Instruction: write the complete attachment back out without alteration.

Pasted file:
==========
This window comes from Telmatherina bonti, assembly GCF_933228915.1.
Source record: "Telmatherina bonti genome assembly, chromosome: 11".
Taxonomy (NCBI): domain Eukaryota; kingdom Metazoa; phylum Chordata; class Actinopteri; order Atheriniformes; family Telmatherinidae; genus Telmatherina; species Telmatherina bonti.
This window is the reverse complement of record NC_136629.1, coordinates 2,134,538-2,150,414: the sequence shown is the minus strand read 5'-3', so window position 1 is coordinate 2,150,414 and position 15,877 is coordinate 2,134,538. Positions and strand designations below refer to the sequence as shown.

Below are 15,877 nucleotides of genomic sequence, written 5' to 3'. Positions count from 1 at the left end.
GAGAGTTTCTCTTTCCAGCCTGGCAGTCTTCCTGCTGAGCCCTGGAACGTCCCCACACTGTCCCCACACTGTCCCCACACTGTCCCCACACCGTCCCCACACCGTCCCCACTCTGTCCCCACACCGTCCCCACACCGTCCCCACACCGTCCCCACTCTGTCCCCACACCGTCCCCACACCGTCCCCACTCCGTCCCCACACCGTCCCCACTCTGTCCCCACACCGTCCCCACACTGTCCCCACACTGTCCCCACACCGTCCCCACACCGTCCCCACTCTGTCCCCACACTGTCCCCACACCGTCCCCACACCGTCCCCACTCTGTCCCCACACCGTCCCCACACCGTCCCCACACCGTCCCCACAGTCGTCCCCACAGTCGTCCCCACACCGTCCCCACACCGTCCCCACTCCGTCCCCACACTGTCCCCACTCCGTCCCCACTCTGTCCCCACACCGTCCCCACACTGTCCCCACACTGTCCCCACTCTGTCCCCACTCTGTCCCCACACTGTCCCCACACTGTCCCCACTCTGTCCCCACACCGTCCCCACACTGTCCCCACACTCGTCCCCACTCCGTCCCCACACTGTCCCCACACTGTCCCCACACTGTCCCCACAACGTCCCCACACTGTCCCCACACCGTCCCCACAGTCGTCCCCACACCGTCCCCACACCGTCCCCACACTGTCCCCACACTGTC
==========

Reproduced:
This window comes from Telmatherina bonti, assembly GCF_933228915.1.
Source record: "Telmatherina bonti genome assembly, chromosome: 11".
Taxonomy (NCBI): domain Eukaryota; kingdom Metazoa; phylum Chordata; class Actinopteri; order Atheriniformes; family Telmatherinidae; genus Telmatherina; species Telmatherina bonti.
This window is the reverse complement of record NC_136629.1, coordinates 2,134,538-2,150,414: the sequence shown is the minus strand read 5'-3', so window position 1 is coordinate 2,150,414 and position 15,877 is coordinate 2,134,538. Positions and strand designations below refer to the sequence as shown.

Below are 15,877 nucleotides of genomic sequence, written 5' to 3'. Positions count from 1 at the left end.
GAGAGTTTCTCTTTCCAGCCTGGCAGTCTTCCTGCTGAGCCCTGGAACGTCCCCACACTGTCCCCACACTGTCCCCACACTGTCCCCACACCGTCCCCACACCGTCCCCACTCTGTCCCCACACCGTCCCCACACCGTCCCCACACCGTCCCCACTCTGTCCCCACACCGTCCCCACACCGTCCCCACTCCGTCCCCACACCGTCCCCACTCTGTCCCCACACCGTCCCCACACTGTCCCCACACTGTCCCCACACCGTCCCCACACCGTCCCCACTCTGTCCCCACACTGTCCCCACACCGTCCCCACACCGTCCCCACTCTGTCCCCACACCGTCCCCACACCGTCCCCACACCGTCCCCACAGTCGTCCCCACAGTCGTCCCCACACCGTCCCCACACCGTCCCCACTCCGTCCCCACACTGTCCCCACTCCGTCCCCACTCTGTCCCCACACCGTCCCCACACTGTCCCCACACTGTCCCCACTCTGTCCCCACTCTGTCCCCACACTGTCCCCACACTGTCCCCACTCTGTCCCCACACCGTCCCCACACTGTCCCCACACTCGTCCCCACTCCGTCCCCACACTGTCCCCACACTGTCCCCACACTGTCCCCACAACGTCCCCACACTGTCCCCACACCGTCCCCACAGTCGTCCCCACACCGTCCCCACACCGTCCCCACACTGTCCCCACACTGTC